The barricades and barbed wire which have cordoned off Tahrir Square for the past few days have finally been taken down against the will of a hard core of protesters who pushed for a continuous sit-in. The wired fences were removed and loaded onto a damaged army vehicle that was later pushed aside to allow for the flow of traffic.
Tens of protesters approached the streets surrounding the square in the early afternoon chanting, "The people demand the evacuation of the square." Clashes between both sides soon followed until military police arrived in the square, arresting tens of people whom they called "thugs." The roundabout of the square was then completely sealed off by soldiers as armoured cars began to station themselves around the central garden.
The Supreme Council of Armed Forces (SCAF) released a statement Monday night on Facebook welcoming activists’ efforts to reopen the Tahrir Square and help life get back to normal.
Moreover, members of the Revolutionary Youth Coalition went to the square Monday evening to debate the current situation with protesters, asking them to remove the barricades and allow traffic to resume. Some protesters agreed to the removal of the barricades, maintaining their right, nevertheless, to continue demonstrating in the garden. In the end though, fear of being arrested by the military, fear of losing the battle and hope that next Thursday might witness a dramatic increase in their numbers convinced the majority of protesters to maintain their sit-in.
Today the square had a couple of hundred protesters. People stood in groups discussing whether the square should or should not be reopened. The majority were in favour of opening up the square as many people aired their frustrations at the Tahrir protesters. “We want to eat, they are disabling the country,” said Mohamed Ashraf, a grocer who came to Tahrir to ask protesters to leave.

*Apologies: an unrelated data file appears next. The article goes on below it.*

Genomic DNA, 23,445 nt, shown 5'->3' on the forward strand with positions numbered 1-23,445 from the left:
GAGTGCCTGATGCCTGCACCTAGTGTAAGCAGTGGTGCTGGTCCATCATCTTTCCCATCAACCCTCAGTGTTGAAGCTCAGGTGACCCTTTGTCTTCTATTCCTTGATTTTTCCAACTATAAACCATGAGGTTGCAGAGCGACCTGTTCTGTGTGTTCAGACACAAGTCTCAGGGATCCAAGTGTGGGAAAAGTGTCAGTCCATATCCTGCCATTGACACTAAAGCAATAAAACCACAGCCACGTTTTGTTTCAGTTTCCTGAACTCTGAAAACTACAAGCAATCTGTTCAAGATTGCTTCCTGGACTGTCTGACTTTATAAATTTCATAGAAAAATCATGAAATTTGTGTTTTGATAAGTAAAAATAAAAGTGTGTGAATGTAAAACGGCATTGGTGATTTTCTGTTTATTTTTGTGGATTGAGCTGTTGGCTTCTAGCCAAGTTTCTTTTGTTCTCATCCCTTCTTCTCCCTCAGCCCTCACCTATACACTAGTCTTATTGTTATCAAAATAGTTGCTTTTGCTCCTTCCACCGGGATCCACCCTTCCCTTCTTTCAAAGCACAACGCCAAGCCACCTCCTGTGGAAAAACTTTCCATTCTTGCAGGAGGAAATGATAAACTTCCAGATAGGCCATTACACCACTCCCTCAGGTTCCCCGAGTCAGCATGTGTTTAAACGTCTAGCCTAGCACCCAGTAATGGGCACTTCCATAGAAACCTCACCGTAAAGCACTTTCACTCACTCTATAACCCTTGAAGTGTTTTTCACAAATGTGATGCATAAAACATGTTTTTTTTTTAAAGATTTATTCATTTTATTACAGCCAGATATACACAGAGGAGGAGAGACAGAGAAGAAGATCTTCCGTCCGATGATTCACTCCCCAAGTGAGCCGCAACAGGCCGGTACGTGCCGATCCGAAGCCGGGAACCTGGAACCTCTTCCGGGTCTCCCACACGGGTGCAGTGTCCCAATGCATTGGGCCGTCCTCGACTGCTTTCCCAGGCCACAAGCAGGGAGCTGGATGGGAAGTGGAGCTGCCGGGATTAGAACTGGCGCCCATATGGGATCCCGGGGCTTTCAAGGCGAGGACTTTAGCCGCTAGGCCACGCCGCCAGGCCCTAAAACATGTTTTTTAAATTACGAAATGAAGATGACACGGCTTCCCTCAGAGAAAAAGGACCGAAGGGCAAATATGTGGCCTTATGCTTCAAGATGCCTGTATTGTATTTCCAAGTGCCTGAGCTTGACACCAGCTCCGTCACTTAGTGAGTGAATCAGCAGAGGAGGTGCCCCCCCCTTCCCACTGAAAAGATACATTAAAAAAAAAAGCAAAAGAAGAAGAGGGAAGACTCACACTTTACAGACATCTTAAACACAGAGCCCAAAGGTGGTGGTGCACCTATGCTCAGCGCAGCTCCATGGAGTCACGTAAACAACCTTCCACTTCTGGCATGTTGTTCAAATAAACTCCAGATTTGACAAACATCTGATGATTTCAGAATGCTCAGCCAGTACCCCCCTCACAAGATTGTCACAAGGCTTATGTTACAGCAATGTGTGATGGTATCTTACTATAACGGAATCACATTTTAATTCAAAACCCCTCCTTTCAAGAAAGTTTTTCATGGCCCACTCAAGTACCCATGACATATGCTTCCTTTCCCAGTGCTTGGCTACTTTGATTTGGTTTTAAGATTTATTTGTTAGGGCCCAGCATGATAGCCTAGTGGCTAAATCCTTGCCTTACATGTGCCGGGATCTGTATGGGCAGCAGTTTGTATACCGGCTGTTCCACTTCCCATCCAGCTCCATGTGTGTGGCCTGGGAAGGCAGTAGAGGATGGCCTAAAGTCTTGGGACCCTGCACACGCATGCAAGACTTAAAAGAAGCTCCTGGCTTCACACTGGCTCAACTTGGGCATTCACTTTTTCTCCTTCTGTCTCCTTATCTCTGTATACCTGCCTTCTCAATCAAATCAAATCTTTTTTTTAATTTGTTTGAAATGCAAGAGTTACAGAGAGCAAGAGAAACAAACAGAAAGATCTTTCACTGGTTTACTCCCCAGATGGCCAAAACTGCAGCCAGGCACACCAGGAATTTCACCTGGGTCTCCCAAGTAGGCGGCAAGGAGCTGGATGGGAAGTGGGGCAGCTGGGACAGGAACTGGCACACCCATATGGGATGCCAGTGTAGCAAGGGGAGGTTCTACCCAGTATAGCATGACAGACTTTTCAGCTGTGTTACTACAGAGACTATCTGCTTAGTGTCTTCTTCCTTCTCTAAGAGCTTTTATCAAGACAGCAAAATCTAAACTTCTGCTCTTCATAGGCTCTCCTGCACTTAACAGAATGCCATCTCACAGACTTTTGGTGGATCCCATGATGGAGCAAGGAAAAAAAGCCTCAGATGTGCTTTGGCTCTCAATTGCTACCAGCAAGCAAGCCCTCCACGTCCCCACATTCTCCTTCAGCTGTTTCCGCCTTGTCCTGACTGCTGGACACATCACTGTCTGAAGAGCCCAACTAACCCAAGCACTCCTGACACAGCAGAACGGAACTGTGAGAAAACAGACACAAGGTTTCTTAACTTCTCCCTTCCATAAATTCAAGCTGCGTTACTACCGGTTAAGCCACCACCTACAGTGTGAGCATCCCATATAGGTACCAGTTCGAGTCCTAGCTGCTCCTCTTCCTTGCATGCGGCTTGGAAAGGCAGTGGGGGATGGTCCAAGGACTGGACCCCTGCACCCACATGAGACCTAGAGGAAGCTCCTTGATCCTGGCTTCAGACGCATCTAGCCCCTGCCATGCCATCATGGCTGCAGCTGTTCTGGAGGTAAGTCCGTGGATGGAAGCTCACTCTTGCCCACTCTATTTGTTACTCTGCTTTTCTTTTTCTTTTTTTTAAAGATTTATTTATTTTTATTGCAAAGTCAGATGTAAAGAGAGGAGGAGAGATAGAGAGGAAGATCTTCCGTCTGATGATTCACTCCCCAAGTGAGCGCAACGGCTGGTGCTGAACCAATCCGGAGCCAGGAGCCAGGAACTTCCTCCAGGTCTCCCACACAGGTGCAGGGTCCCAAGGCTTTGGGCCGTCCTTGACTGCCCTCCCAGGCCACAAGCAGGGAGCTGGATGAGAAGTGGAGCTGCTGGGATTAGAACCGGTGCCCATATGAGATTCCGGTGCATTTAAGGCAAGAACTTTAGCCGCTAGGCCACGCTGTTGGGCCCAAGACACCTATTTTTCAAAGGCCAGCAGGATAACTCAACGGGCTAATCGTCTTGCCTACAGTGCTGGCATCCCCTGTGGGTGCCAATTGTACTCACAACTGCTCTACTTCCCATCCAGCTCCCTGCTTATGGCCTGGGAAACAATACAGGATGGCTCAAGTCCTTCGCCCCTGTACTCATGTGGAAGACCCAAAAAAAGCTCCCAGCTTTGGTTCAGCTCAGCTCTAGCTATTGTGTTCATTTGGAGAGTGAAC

“I think those people are here to become famous, they don’t care about the country,” asserted Tarek Magdy, who was engaged in a debate with the protesters.
On the other hand, many protesters insisted on staying in Tahrir in order to continue exerting pressure on the SCAF and thus speed up the legal proceedings against ousted president Hosni Mubarak. Others wanted, at the very least, an investigation into the 9 April violence.
“This is the place where the crime has taken place, we should not leave it before investigations begin,” said Ismail Gamal, an activist who has been demonstrating in Tahrir Square since Friday.
However, the SCAF declared in their Saturday press conference that the military did not use force to evacuate Tahrir Square and that the deployed forces were in fact not armed.
Debate on whether protesters should or should not open the square went viral as activists on social media sites heatedly discussed the issue. However, the need to either call off or continue the sit-in was not subject to similar dispute.
Protesters continuing their sit-in in Tahrir Square are demanding the formation of a presidential council which would rule Egypt -- replacing the military council -- in the interim, the immediate trial of ousted president Hosni Mubarak and investigations into the events of 9 April.